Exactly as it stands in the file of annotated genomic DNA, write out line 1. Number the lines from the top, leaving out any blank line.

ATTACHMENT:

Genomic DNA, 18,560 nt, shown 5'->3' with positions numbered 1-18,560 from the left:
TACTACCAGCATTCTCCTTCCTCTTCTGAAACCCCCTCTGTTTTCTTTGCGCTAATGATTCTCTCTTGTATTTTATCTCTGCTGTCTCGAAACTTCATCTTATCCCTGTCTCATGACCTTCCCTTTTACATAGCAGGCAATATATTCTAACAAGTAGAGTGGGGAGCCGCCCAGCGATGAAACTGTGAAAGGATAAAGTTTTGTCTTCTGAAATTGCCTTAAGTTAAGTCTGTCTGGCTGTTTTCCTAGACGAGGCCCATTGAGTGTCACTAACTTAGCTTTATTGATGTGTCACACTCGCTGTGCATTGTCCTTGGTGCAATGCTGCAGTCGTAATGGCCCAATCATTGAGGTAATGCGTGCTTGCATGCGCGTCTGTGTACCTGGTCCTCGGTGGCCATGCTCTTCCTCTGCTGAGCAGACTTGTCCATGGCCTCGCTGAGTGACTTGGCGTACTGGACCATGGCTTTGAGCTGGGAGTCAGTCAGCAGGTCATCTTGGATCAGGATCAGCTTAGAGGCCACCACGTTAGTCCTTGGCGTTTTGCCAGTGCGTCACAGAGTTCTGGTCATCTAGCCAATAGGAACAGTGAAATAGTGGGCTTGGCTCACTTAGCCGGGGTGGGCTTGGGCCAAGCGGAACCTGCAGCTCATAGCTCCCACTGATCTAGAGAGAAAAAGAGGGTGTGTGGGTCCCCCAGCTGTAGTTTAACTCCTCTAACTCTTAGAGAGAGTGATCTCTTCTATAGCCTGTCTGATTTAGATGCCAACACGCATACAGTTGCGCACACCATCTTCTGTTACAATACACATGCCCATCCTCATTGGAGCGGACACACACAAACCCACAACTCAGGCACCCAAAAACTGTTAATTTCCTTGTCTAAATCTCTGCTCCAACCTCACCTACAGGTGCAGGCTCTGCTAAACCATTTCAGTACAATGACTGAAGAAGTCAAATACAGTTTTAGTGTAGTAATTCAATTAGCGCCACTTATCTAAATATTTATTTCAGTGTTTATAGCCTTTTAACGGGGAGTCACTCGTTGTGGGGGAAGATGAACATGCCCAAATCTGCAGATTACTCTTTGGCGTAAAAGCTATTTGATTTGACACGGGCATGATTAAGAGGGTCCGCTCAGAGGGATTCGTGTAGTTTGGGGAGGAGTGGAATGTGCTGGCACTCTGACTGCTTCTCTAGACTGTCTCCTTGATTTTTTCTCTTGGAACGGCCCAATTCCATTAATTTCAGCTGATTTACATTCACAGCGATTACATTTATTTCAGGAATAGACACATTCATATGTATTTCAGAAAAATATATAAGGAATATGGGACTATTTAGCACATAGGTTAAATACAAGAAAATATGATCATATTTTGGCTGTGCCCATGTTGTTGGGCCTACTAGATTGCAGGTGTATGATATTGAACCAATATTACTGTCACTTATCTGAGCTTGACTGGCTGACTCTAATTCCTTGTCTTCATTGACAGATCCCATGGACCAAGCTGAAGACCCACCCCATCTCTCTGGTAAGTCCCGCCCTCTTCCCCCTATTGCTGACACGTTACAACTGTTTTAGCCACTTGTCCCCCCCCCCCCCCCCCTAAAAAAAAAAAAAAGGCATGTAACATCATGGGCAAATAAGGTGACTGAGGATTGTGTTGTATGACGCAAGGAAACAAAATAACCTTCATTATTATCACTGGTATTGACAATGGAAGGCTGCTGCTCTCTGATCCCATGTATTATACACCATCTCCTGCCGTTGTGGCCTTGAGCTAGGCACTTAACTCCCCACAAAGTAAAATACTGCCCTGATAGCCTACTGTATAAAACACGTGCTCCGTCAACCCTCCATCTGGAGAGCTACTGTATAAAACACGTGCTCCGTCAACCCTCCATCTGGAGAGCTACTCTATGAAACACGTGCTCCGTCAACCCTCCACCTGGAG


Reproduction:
Genomic DNA, 18,560 nt, shown 5'->3' with positions numbered 1-18,560 from the left: